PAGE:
In an H-1B fraud case in Texas, the U.S. is using forfeiture laws to try and extract a heavy price from the defendants.
The government's complaint list of the items it's seeking through forfeiture includes a large, spacious house in Frisco, Texas, with a home movie theater, gym, large windows and soaring ceilings on a palm tree landscaped property.
The property, described as a "gorgeous contemporary" in a video real estate listing, may have been on the market in 2011-12 for nearly $2 million, according to Zillow.com. The property is now off the market, according to real estate listing services.
In 2013, the U.S. indicted the owners of Dibon Solutions of Carrollton, Texas, and several employees for H-1B visa fraud, according to papers filed in U.S. District Court of Texas in Dallas.
The trial was scheduled to begin this week, but will now take place sometime next year, according to the court spokeswoman. No reason was given for the postponement and efforts to reach the company were unsuccessful.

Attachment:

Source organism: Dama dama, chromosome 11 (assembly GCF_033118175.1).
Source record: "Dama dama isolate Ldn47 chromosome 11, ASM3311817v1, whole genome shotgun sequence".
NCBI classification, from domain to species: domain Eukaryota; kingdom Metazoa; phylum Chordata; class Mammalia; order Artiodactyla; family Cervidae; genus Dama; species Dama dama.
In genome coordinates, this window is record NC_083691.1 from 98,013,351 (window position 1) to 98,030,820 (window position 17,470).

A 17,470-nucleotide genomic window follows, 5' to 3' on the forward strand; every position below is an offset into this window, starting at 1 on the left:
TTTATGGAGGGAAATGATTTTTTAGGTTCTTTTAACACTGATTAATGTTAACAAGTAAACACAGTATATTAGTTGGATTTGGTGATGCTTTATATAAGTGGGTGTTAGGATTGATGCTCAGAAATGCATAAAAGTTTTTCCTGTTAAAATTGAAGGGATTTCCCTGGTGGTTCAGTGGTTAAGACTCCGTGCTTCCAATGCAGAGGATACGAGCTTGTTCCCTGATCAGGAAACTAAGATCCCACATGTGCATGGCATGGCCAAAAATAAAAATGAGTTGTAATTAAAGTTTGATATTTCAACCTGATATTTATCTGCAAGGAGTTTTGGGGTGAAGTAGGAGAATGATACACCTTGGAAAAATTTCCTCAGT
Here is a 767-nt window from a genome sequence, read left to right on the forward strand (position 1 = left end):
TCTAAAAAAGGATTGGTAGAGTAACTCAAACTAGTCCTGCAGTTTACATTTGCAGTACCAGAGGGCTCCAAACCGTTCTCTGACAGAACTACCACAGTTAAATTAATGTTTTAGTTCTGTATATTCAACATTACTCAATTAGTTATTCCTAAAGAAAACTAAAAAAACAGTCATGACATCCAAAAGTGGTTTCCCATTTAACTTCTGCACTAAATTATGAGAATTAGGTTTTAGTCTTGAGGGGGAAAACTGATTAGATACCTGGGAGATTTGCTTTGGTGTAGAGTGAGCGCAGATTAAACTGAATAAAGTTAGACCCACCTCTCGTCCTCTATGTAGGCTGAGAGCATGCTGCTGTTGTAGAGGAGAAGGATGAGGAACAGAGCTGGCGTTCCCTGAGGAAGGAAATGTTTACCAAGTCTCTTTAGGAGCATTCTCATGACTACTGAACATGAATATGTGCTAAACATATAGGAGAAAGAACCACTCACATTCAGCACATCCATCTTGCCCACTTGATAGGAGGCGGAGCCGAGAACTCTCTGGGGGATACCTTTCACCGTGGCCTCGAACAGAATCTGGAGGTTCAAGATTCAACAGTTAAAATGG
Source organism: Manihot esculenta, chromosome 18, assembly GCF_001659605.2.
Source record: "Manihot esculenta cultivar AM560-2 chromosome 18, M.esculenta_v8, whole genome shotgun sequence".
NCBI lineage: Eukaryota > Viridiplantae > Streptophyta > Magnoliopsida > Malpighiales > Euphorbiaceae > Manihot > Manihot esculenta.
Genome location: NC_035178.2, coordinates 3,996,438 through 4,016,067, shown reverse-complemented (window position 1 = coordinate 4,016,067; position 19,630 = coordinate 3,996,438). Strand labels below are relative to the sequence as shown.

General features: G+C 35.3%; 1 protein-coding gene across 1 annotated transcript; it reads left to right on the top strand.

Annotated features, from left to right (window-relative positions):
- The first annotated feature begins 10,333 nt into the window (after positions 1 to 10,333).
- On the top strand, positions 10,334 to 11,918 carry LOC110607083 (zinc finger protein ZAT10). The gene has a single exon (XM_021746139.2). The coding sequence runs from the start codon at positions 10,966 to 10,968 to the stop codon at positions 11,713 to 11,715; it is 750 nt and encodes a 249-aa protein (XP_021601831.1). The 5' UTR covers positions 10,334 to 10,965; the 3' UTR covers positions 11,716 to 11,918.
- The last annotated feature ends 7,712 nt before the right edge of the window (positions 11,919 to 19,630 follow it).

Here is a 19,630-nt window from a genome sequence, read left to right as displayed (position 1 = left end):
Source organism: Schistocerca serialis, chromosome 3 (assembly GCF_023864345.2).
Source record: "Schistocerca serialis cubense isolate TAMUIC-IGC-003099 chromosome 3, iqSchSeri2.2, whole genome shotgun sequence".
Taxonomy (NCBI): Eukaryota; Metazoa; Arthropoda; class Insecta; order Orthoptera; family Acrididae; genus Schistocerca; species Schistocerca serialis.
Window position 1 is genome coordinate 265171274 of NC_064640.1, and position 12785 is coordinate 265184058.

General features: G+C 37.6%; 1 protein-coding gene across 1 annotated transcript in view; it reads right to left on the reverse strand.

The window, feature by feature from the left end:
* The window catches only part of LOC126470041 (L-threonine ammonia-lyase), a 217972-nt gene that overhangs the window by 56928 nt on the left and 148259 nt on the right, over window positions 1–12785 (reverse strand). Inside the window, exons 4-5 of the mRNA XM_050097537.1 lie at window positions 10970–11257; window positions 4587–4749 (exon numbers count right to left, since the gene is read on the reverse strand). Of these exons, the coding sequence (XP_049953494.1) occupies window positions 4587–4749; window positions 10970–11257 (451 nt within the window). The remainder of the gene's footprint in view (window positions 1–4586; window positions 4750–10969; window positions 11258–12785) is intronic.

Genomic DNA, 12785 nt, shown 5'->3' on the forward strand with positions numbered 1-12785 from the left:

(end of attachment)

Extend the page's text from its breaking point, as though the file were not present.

The scheme, outlined in the complaint, involved bringing in H-1B workers, placing them at third-party companies and then paying them only when they worked. The practice, called benching, is frequently cited in federal visa complaints.
The IT services firm could earn "a substantial profit margin" when a consultant was assigned to a project, but incur few costs "when a worker was without billable work," according to the federal complaint.
The government has used forfeiture laws in other H-1B cases. In 2011, it sent one man to prison for six months and imposed nearly $300,000 in forfeiture penalties in a New Jersey H-1B fraud case. In August, a California man forfeited $100,000 arising out of his H-1B visa fraud scheme.
In the Dibon Solutions case, the government is demanding that the five defendants, if convicted, forfeit "any vessel, vehicle, or aircraft," along with any property that's "derived from or is traceable to the proceeds obtained directly or indirectly from the commission of the offense."
An amended complaint, filed earlier this year, listed the defendants: two brothers, Atul Nanda and Jiten 'Jay' Nanda, who helped to create the firm; Siva Sugavanam, chief recruiter; Vivek Sharma, office manager; and Rohit Mehra, another recruiter.
This story, "H-1B fraud may cost you your car and home" was originally published by Computerworld.